The Lithuanian Lip!

 Joe on pitch 3. 

With the aid pitches under our belt, we were excited to start moving a little faster. The next 7 or 8 pitches are mostly 5.8 and 5.9 with a couple 5.10 moves sprinkled in, and then some 5.fun climbing at the top (the minimal part I led) before the route meets up with the Beckey Route for the final scramble to the summit. 

We definitely moved faster, but climbing technical terrain with a backpack on is no joke. I recommend hitting up the hand and finger cracks at Vertical World with a pack on before doing something like this. We definitely employed the 'French free' method in a few places to keep moving quickly and steadily upward. 

I was surprised at how exposed the climb stays the whole time. I guess that's the nature of a big wall, but I'd secretly been hoping for a large ledge for a quick "party separation/ bathroom break" moment... but no such luck. Just belays with small stances and tiny ledges. 

As soon as we connected with the Beckey route the wind kicked up. We threw on layers before scrambling to the summit. We topped out at 8pm, took a few photos with the wind whipping, and scrambled right back down.

LOOKING SOUTHWEST FROM THE SUMMIT TOWARDS BONANZA AND DOME

Down we go

Joe spotted me while giving pointers for downclimbing the short 5.7 slab on the summit block - I think next time  I'd feel comfortable on my own. We ran into another team finishing the Beckey route, who decided not to top out due to the late hour. Joe directed me, and the other team who needed help finding the anchors, around the corner to the rap station (did I mention that this was my first time up Liberty Bell?) and we threw together a double rope rappel with our new friends.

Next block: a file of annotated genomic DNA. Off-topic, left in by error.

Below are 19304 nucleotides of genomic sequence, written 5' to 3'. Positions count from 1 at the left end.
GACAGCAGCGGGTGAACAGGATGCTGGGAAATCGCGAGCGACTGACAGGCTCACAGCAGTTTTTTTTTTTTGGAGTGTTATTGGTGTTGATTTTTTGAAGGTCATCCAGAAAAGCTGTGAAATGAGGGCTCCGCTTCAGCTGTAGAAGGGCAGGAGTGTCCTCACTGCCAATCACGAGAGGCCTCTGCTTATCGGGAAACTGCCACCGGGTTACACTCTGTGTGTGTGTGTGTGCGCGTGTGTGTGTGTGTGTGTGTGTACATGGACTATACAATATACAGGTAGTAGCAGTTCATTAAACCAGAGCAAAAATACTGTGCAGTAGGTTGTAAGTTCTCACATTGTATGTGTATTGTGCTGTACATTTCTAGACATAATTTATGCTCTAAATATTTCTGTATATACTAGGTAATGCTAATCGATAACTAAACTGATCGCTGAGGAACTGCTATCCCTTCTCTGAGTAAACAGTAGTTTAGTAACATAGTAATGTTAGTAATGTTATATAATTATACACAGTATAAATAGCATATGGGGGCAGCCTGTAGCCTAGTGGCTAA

Surprisingly, one of the members of the other team was on her first outdoor multi-pitch and had never rappelled outside before. As a result, joining of the ropes didn't save us much time but it was nice to meet fellow Seattle climbers.

We threw on approach shoes and headed down the gully as the sun began to set. Beta: stay skier's-left for the first part of the gully descent, then after 150 yards cut skier's-right for the remaining section - it makes the gully pretty easy and puts you on solid rock. 

Headlamps were required by the time our climbers trail met up with the blue lake trail. We took a quick shortcut to the highway before the last switchback on the blue lake trail and then stumbled back along the highway. We hiked the last mile on the highway  under the milky way with tired smiles and grumbling stomachs. 

Gear & Beta

Gear: 70 m rope, doubles from tips to #2, a single #3 and #4 (we definitely placed the #4 many times so definitely worth it to bring it), a set of BD nuts plus some DMM peanuts, one set of aiders for Joe, a set of ascenders- one with a single runner and the other with a double runner sized for the follower jugging, a summit pack for both climbers each with 3 Liters of water, food, approach shoes, some extra layers and mini first aid.

Additional notes: Going lighter and doing this in a day was definitely the way to go. The route is graded 5.9 C2 but to lead this route you definitely want to be comfortable leading 5.10 trad since you are climbing with a pack and its a lot of pitches. It is a bit hard to hear your climbing partner on the terrain between pitches 6 and 8, radios could have been useful. Blake Herrington, Super Topo and Clints topo on Steph's site break up the last 5 pitches in different ways and it looks like there isn't one great way to pitch it out. Rope drag was definitely a problem on pitch 6 so maybe pitch it out shorter or just make sure to extend more gear which can be tricky if you need to aid the 5.10 section above the block. 

Final Thoughts

After posting a picture online I was asked on Facebook if the climb was a comfortable challenge. I feel lucky to say "yes it was a comfortable challenge... but only because I had an all-star partner who was strong and had previous big wall experience." Thanks again to Joe and a shout out to Katherine who let me borrow the perfect size Patagonia 25 L pack. It was a team effort all around.